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Why you should not keep a joint mortgage after a divorce

If you are like many people in Illinois, you may really want to try and keep your house after you get divorced. Women in particular may have very strong emotional ties to their homes as the nesting instinct can kick in during times of transition. Similarly, parents with young children may feel it important to keep a home in order to maintain some semblance of stability for the kids amid all of the other changes that will be happening around them.

What is gray divorce?

Have you heard other people in Illinois talk about something called gray divorce? Do you know exactly what this is and why it has become a more common term that it used to be? Simply put, a gray divorce is when a couple in which the spouses are at least 50 years old chooses to end their marriage. Many of the people in this situation have been married since they were in their 20s or 30s while others might be in a second or thid marriage that did not even begin until their 40s, 50s or later. Either way, there may be specific issues to face when getting divorced at a later stage in life.

What happens to a mortgage if I keep my house in a divorce?

If you are like many people in Illinois, you take pride in your home and it is your safe place that you don't necessarily want to leave. These feelings may be especially strong if you are going through a divorce as your home can become one of the pillars of stability in your life during an otherwise turbulent time. But, before you rush in to lobby hard for keeping your house, you should also think about what you will do with your jointly held mortgage.

Managing a divorce and a bankruptcy

It is not uncommon for divorcing Illinois residents to consider filing for bankruptcy. Financial challenges are commonly present in marriages that end in divorce. At the same time, a divorce can take a bite out of your income and add to your monthly living costs which together may result in a bleaker financial picture at least in the short term. But, if you are considering filing for bankruptcy, should you do it before or after your divorce?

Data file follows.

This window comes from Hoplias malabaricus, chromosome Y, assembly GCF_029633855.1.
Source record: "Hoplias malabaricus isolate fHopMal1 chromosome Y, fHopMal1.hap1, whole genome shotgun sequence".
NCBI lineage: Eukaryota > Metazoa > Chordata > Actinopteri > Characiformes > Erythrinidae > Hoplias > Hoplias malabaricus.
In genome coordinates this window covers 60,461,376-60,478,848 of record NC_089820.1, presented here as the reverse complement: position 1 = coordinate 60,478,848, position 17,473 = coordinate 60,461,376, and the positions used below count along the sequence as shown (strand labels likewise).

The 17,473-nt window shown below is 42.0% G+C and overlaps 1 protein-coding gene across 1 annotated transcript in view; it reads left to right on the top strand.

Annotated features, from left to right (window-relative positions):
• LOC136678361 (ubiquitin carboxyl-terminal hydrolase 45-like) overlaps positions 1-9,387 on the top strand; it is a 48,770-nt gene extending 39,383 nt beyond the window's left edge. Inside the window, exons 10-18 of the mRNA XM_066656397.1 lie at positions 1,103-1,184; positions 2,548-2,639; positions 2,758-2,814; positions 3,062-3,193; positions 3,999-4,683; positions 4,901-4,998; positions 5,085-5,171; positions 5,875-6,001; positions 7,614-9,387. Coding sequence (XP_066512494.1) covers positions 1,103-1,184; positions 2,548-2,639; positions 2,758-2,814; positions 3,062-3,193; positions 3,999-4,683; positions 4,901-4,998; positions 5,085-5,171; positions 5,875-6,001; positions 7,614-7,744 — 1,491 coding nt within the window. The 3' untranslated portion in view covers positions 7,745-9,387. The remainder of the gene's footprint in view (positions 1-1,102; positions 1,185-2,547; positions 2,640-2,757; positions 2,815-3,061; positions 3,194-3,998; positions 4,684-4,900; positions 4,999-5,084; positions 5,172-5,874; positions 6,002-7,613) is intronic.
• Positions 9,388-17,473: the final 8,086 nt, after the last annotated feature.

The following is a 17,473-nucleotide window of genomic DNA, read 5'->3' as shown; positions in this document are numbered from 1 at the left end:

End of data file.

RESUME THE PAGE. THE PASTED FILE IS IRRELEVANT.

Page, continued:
Can I use 401K money to pay alimony?

When faced with the prospect of a divorce, if you are the spouse in your marriage who has the greater earning power, you may understandably be concerned about the prospect of having to pay spousal support. Whether your other spouse does not work at all and may be a stay-at-home-parent or whether there is simply a large discrepancy in the amount of money earned by each of you, you may may well need to do this.

Can I keep my dog after my divorce?

Are you one of the many people who loves their dog but is facing an impending divorce? If so, you may well be concerned about what may happen to your dog. For couples without children especially, a dog can be thought of as their child and may well become a sticking point in a divorce. If both you and your spouse want to keep the dog, how do you think the decision may be made if you cannot agree?

How are student loans handled in a divorce?

If you are one of the many Illinois residents who is facing an impending divorce, you are likely concerned about the need to divide up your assets and your debts. In addition to things like a home if you own one and cars, student loan debt may also become part of your divorce settlement. This may be likely if any such debt was incurred during the time that you and your spouse were married.

Older Americans see increase in divorce rate

Illinois residents who may be getting divorced may sometimes feel alone and as if others would not understand their situations. However, this is far from the truth. In fact, a new study from the Pew Research Center shows that people over 50 are actually experiencing even more divorces now than they were 25 years ago.

Push to divorce seen at end of year

For many families in Illinois, the holiday season can be one of the toughest times of the year. This can happen when a marriage is under extreme strain and possibly even near its end. Some couples talk openly about wanting to keep their families intact for one more Christmas, often for the sake of the kids or even elderly family members. Other individuals contemplate divorce themselves but do not even tell their spouse right away and prefer to wait until after the New Year's holiday.

Collaborative divorce and mediation in Illinois

Among the many challenges facing divorcing spouses in Illinois is the high cost or at least the believed high cost that can be involved in a traditional litigated divorce. In addition to the financial costs associated with a divorce, there can also be emotional costs when confict remains high throughout the entire divorce process. Divorce mediation or collaborative divorce offer two alternative ways of getting divorced that may address these things.

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Courtney, Clark & Mejias, P.C.
104 South Charles Street
Belleville, IL 62220

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